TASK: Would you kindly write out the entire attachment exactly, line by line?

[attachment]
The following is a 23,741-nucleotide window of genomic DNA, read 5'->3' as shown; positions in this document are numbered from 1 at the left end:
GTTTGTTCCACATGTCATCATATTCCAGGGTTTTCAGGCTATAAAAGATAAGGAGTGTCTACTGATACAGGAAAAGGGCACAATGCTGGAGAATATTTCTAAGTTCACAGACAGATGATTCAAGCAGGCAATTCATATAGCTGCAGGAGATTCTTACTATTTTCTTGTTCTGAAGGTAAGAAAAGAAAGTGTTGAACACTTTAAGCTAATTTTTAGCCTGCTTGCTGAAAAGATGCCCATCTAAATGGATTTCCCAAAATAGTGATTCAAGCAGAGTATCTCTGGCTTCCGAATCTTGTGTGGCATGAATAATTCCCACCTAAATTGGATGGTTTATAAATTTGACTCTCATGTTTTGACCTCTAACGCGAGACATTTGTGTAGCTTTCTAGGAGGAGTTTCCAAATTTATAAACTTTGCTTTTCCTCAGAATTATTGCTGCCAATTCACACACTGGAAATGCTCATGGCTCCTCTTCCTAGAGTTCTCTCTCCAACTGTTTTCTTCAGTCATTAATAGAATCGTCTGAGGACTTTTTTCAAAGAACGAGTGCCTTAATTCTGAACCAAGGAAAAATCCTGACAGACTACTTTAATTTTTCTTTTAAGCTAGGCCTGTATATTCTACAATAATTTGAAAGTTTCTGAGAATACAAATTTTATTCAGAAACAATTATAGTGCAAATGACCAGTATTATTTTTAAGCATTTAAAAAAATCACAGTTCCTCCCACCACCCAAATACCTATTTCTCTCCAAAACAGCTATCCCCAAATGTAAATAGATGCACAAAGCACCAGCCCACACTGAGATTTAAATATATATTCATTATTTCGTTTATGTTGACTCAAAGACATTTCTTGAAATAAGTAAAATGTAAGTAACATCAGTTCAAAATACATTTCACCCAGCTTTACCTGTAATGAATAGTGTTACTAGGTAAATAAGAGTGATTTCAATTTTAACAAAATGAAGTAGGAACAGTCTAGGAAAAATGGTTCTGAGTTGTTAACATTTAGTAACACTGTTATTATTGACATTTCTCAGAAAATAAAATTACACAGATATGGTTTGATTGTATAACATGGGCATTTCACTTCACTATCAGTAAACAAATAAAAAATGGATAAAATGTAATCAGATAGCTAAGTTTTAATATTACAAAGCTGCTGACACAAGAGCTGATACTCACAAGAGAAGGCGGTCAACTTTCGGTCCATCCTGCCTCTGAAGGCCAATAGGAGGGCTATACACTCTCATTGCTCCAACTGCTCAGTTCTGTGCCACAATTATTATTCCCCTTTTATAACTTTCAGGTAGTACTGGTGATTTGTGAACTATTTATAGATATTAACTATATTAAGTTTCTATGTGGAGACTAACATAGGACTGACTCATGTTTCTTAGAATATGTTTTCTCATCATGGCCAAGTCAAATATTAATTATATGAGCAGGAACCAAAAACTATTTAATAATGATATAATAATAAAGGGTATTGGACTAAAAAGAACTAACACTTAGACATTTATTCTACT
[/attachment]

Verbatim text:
The following is a 23,741-nucleotide window of genomic DNA, read 5'->3' as shown; positions in this document are numbered from 1 at the left end:
GTTTGTTCCACATGTCATCATATTCCAGGGTTTTCAGGCTATAAAAGATAAGGAGTGTCTACTGATACAGGAAAAGGGCACAATGCTGGAGAATATTTCTAAGTTCACAGACAGATGATTCAAGCAGGCAATTCATATAGCTGCAGGAGATTCTTACTATTTTCTTGTTCTGAAGGTAAGAAAAGAAAGTGTTGAACACTTTAAGCTAATTTTTAGCCTGCTTGCTGAAAAGATGCCCATCTAAATGGATTTCCCAAAATAGTGATTCAAGCAGAGTATCTCTGGCTTCCGAATCTTGTGTGGCATGAATAATTCCCACCTAAATTGGATGGTTTATAAATTTGACTCTCATGTTTTGACCTCTAACGCGAGACATTTGTGTAGCTTTCTAGGAGGAGTTTCCAAATTTATAAACTTTGCTTTTCCTCAGAATTATTGCTGCCAATTCACACACTGGAAATGCTCATGGCTCCTCTTCCTAGAGTTCTCTCTCCAACTGTTTTCTTCAGTCATTAATAGAATCGTCTGAGGACTTTTTTCAAAGAACGAGTGCCTTAATTCTGAACCAAGGAAAAATCCTGACAGACTACTTTAATTTTTCTTTTAAGCTAGGCCTGTATATTCTACAATAATTTGAAAGTTTCTGAGAATACAAATTTTATTCAGAAACAATTATAGTGCAAATGACCAGTATTATTTTTAAGCATTTAAAAAAATCACAGTTCCTCCCACCACCCAAATACCTATTTCTCTCCAAAACAGCTATCCCCAAATGTAAATAGATGCACAAAGCACCAGCCCACACTGAGATTTAAATATATATTCATTATTTCGTTTATGTTGACTCAAAGACATTTCTTGAAATAAGTAAAATGTAAGTAACATCAGTTCAAAATACATTTCACCCAGCTTTACCTGTAATGAATAGTGTTACTAGGTAAATAAGAGTGATTTCAATTTTAACAAAATGAAGTAGGAACAGTCTAGGAAAAATGGTTCTGAGTTGTTAACATTTAGTAACACTGTTATTATTGACATTTCTCAGAAAATAAAATTACACAGATATGGTTTGATTGTATAACATGGGCATTTCACTTCACTATCAGTAAACAAATAAAAAATGGATAAAATGTAATCAGATAGCTAAGTTTTAATATTACAAAGCTGCTGACACAAGAGCTGATACTCACAAGAGAAGGCGGTCAACTTTCGGTCCATCCTGCCTCTGAAGGCCAATAGGAGGGCTATACACTCTCATTGCTCCAACTGCTCAGTTCTGTGCCACAATTATTATTCCCCTTTTATAACTTTCAGGTAGTACTGGTGATTTGTGAACTATTTATAGATATTAACTATATTAAGTTTCTATGTGGAGACTAACATAGGACTGACTCATGTTTCTTAGAATATGTTTTCTCATCATGGCCAAGTCAAATATTAATTATATGAGCAGGAACCAAAAACTATTTAATAATGATATAATAATAAAGGGTATTGGACTAAAAAGAACTAACACTTAGACATTTATTCTACT